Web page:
Kansas City Southern Railway: TEaM Training Center “Static Display” (Shreveport, La.)
Last year, Kansas City Southern Railway (KCS) committed to an expansion of its training program for all craft employees in a new facility to be housed in a former customer service center in Shreveport, La. Beginning with conductor training, new computer classrooms were set up as well as static displays of equipment to allow trainees to practice their skills before moving to a live yard. Students build confidence as they learn proper techniques for mounting and dismounting equipment, radio, and hand signals. KCS employees designed and installed the equipment in a matter of months and the facility’s role is expanding to include training for mechanical and engineering personnel.
METRA: Elgin Safety and Interactive Management (SIM) Team (Elgin, Ill.)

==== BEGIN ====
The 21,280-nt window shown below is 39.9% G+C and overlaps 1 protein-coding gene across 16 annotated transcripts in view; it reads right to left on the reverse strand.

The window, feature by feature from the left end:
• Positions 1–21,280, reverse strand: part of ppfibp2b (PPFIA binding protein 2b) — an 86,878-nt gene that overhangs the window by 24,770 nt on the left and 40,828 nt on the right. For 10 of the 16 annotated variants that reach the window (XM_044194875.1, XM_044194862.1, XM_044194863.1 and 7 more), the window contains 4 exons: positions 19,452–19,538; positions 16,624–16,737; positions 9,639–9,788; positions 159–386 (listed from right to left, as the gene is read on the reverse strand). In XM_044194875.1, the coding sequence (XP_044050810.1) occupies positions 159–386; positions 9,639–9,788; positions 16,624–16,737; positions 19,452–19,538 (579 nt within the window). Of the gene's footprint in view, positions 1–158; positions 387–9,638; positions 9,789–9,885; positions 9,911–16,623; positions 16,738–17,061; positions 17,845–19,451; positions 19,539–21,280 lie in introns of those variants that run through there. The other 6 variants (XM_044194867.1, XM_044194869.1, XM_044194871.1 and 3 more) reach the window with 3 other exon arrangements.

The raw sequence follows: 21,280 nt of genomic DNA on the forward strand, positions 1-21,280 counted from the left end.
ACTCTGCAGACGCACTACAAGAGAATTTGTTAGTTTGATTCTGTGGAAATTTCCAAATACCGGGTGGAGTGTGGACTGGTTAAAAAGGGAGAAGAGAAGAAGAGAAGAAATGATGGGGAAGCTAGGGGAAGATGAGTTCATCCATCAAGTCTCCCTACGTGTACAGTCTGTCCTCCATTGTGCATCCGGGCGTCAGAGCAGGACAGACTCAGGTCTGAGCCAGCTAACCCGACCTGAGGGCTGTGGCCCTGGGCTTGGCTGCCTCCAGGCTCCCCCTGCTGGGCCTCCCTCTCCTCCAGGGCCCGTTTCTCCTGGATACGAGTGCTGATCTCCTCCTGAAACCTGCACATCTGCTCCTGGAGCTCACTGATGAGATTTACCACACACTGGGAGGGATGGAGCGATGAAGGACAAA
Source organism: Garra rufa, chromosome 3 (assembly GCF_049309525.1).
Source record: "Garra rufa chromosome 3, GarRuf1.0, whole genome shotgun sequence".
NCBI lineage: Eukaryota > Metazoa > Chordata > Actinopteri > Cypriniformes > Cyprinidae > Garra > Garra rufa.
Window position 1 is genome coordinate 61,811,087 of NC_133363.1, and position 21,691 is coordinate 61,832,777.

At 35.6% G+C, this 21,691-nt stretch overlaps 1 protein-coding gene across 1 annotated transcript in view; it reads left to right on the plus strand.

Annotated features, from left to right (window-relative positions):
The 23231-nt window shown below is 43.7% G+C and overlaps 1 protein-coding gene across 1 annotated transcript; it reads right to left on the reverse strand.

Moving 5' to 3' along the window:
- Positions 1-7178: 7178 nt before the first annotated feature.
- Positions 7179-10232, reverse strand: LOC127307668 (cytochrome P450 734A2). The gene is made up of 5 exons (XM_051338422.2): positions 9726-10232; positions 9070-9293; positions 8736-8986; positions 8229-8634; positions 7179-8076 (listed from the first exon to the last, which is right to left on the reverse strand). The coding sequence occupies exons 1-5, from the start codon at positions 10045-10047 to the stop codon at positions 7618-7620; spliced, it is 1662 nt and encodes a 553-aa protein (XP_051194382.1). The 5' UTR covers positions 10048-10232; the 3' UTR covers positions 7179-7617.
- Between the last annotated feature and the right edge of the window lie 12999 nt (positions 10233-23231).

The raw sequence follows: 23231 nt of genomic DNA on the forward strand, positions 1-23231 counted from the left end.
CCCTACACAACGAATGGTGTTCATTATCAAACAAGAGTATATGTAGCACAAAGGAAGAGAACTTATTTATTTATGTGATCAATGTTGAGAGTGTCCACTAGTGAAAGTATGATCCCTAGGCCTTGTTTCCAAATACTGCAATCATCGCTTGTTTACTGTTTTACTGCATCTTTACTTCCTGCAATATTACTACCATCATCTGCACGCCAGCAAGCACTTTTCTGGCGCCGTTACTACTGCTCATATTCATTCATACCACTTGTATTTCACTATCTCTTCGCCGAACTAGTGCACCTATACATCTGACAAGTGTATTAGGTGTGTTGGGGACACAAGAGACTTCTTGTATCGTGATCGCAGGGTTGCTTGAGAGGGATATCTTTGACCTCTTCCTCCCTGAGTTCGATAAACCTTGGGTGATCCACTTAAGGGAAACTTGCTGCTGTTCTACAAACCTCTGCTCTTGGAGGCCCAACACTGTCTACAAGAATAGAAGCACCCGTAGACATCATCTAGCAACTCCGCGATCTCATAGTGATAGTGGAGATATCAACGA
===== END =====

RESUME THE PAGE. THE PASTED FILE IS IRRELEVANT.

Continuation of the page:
The Elgin SIM team has been credited with many accomplishments over the years, making METRA a safer system for employees and passengers. The team has adopted a proactive approach in promoting safety by eliminating or reducing exposure thereby reducing the risk of injury or incident. The secret of the team’s success is their professionalism and ability to build good working relationships with employees of other crafts and departments who are needed to correct or repair potential safety hazards. For example, the team identified the need for a safer walking surface other than ballast in the Elgin Yard, particularly during the winter months. The ballast surface provided a hazard for carmen performing inspections. After working with the engineering department, the team decided that using a metal grate style walkway system affixed to the ties provided the best option. As a result, 2,000 feet of metal walkway was installed before winter. Not only has the new system reduced exposure to injuries, it has proven to have an added benefit of allowing the snow to fall through the grates, eliminating the need for crews to clear the snow for comfortable walking. The walkway also can be easily removed and replaced if track work is being done in a way which is less costly than replacing a traditional asphalt walkway. Because of the safety benefits of this new walkway, METRA is planning on expanding its use as future walkways need replacement.